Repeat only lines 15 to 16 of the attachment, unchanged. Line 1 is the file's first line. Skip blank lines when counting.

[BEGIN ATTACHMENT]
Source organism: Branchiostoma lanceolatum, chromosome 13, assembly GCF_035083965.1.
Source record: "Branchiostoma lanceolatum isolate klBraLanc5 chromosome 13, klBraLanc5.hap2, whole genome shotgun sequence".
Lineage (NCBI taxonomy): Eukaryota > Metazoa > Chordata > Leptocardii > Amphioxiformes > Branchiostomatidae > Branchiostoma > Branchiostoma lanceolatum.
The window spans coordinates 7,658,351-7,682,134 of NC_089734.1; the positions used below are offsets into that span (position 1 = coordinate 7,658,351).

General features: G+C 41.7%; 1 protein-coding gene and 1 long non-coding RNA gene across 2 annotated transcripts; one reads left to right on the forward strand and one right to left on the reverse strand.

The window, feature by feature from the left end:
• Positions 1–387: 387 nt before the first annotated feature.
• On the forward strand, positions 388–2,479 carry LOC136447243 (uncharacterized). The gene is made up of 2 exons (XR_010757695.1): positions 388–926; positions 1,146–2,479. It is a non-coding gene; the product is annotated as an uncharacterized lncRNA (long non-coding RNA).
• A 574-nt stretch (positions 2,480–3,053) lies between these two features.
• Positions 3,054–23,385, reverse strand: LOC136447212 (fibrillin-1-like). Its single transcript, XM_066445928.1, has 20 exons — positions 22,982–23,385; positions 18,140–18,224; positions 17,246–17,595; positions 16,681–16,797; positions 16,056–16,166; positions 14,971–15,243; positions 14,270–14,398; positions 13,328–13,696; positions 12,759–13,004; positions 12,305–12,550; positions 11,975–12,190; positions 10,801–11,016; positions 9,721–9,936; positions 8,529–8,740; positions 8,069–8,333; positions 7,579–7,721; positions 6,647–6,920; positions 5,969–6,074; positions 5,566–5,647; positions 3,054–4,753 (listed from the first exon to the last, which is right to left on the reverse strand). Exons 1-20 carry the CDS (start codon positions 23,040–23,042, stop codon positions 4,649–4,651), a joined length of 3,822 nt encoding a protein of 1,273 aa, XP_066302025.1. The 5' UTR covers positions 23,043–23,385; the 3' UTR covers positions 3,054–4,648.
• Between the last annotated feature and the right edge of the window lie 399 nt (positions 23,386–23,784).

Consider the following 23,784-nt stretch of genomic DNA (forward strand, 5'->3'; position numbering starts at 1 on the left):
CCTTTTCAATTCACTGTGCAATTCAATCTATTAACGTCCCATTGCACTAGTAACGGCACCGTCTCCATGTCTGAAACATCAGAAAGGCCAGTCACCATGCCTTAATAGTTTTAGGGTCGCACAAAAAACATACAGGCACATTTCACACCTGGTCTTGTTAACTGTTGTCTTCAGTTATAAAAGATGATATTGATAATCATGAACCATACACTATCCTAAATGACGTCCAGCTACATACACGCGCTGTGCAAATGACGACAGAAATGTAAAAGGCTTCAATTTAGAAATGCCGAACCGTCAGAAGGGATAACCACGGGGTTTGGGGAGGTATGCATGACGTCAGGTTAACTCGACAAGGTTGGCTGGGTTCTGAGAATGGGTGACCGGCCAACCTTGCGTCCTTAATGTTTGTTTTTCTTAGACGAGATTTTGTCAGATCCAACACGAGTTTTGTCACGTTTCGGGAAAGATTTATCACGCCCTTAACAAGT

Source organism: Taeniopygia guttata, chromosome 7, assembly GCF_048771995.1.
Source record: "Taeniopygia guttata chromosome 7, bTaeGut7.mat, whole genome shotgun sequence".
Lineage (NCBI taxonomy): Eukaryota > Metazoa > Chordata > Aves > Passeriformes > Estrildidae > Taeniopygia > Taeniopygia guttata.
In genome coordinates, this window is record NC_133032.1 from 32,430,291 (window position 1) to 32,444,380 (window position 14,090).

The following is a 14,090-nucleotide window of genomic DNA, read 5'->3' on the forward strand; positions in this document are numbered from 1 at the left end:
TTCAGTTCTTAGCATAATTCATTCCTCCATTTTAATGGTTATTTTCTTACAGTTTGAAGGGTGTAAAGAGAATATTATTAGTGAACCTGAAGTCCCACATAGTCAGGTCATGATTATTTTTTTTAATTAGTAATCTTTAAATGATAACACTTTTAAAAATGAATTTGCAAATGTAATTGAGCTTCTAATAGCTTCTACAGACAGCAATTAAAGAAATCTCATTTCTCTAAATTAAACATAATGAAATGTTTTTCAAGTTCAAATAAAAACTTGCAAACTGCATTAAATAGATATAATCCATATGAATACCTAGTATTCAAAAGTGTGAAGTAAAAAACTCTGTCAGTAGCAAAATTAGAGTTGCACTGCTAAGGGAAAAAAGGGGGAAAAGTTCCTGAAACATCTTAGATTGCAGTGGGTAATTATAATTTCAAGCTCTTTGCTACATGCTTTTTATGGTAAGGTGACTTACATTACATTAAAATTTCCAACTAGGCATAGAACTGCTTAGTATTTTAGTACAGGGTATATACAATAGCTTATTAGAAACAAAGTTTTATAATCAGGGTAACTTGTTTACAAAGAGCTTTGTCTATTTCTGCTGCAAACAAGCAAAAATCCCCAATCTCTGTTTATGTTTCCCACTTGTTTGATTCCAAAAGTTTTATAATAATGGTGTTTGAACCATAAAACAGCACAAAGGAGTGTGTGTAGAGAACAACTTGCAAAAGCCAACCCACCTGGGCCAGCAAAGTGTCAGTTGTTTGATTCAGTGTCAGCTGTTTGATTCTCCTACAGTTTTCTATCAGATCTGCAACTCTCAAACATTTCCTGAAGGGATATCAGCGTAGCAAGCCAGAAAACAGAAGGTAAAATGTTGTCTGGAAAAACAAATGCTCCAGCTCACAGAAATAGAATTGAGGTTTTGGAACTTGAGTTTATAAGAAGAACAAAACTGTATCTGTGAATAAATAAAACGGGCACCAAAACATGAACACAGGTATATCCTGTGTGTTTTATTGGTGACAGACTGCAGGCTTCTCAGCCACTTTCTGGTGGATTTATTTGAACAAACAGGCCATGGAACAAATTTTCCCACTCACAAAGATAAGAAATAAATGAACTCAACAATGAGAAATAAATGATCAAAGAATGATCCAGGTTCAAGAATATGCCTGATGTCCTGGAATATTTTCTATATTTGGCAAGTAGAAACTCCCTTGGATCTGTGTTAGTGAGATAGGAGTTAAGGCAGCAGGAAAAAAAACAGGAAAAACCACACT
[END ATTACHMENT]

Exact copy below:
Source record: "Taeniopygia guttata chromosome 7, bTaeGut7.mat, whole genome shotgun sequence".
Lineage (NCBI taxonomy): Eukaryota > Metazoa > Chordata > Aves > Passeriformes > Estrildidae > Taeniopygia > Taeniopygia guttata.